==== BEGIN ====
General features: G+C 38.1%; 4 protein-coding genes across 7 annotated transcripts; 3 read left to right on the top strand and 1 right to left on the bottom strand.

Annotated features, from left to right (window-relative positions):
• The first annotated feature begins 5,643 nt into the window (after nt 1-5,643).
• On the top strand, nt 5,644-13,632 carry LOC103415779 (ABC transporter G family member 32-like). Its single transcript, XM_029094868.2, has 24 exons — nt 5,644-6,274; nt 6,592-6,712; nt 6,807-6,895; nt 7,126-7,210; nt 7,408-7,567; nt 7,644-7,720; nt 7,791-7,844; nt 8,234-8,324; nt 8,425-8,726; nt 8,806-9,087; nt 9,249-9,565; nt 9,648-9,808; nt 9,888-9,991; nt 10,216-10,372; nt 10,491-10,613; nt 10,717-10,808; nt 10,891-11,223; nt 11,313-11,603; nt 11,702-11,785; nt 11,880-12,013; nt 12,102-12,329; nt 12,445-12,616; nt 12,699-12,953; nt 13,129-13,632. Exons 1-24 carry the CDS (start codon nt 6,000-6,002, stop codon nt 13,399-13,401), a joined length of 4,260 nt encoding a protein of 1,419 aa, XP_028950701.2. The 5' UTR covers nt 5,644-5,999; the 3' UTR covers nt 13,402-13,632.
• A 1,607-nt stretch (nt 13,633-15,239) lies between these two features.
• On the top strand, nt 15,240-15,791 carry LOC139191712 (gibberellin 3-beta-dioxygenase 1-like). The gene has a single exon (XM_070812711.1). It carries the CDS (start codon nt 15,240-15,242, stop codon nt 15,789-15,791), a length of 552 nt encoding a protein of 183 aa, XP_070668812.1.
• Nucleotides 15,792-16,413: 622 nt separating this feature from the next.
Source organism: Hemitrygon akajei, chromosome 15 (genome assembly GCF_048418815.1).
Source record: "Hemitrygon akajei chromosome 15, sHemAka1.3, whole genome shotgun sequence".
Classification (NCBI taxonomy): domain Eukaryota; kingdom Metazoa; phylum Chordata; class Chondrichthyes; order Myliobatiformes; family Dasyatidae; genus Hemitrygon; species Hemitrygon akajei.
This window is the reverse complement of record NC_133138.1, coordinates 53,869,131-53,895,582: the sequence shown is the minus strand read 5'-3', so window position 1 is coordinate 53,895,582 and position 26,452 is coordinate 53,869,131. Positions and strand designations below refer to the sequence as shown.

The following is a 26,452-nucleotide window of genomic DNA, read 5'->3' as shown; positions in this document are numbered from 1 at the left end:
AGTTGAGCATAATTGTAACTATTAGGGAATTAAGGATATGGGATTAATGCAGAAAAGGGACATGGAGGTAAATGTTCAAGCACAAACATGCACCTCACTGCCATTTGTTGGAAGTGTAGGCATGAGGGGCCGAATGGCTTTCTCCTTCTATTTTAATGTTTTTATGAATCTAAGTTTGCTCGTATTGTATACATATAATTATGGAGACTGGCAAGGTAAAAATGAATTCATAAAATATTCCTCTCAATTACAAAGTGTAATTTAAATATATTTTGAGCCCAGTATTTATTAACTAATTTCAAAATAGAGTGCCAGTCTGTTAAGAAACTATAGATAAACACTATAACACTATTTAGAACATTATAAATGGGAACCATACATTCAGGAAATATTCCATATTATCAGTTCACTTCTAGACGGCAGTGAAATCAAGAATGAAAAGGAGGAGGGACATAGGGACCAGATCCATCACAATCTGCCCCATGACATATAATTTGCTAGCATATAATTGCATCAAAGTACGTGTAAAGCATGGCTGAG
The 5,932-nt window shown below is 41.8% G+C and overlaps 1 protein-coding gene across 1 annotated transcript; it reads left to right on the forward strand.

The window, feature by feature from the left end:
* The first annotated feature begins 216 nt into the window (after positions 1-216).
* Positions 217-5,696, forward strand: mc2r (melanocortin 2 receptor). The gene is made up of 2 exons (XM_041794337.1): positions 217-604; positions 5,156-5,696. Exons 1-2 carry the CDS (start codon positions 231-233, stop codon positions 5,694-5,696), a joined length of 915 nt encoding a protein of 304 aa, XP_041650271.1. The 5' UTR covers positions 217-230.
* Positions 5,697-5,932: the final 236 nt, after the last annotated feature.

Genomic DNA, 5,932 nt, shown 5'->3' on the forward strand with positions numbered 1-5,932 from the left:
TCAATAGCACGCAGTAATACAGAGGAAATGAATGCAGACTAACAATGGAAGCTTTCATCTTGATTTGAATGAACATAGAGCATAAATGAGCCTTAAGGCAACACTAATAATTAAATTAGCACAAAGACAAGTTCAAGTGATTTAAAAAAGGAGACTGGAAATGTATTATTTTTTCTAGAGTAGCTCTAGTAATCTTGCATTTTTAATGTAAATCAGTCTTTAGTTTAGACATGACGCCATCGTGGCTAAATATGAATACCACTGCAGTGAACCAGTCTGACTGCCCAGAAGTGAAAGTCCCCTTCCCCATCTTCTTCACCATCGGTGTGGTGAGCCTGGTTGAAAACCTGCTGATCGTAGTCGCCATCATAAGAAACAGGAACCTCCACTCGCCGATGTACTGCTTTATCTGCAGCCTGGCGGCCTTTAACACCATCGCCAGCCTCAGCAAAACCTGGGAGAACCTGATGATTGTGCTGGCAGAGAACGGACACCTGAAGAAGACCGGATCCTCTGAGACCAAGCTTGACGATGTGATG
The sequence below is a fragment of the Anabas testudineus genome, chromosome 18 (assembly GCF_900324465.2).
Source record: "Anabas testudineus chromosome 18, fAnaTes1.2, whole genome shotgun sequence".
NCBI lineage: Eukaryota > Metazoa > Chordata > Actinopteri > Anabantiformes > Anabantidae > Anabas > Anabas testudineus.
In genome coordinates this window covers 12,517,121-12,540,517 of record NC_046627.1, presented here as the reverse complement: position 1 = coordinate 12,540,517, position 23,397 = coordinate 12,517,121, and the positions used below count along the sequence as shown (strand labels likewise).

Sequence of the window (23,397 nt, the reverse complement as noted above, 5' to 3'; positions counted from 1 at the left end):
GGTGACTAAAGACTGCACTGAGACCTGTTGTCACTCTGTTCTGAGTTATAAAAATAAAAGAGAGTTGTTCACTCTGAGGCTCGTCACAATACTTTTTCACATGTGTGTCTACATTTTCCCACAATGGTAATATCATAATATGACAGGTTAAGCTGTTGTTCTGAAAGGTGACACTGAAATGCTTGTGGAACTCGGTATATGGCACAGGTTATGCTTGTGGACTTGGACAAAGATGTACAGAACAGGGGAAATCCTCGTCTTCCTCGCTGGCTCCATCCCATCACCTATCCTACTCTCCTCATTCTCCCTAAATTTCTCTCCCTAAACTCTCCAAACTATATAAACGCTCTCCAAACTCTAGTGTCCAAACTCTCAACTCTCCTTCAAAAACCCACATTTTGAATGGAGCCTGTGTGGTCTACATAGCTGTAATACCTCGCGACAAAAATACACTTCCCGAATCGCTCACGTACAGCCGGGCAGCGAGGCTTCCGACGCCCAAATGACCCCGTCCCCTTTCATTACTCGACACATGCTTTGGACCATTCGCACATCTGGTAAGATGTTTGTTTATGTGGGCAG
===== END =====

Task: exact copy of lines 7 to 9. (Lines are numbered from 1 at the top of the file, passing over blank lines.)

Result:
• Nucleotides 15,792-16,413: 622 nt separating this feature from the next.
Source organism: Hemitrygon akajei, chromosome 15 (genome assembly GCF_048418815.1).
Source record: "Hemitrygon akajei chromosome 15, sHemAka1.3, whole genome shotgun sequence".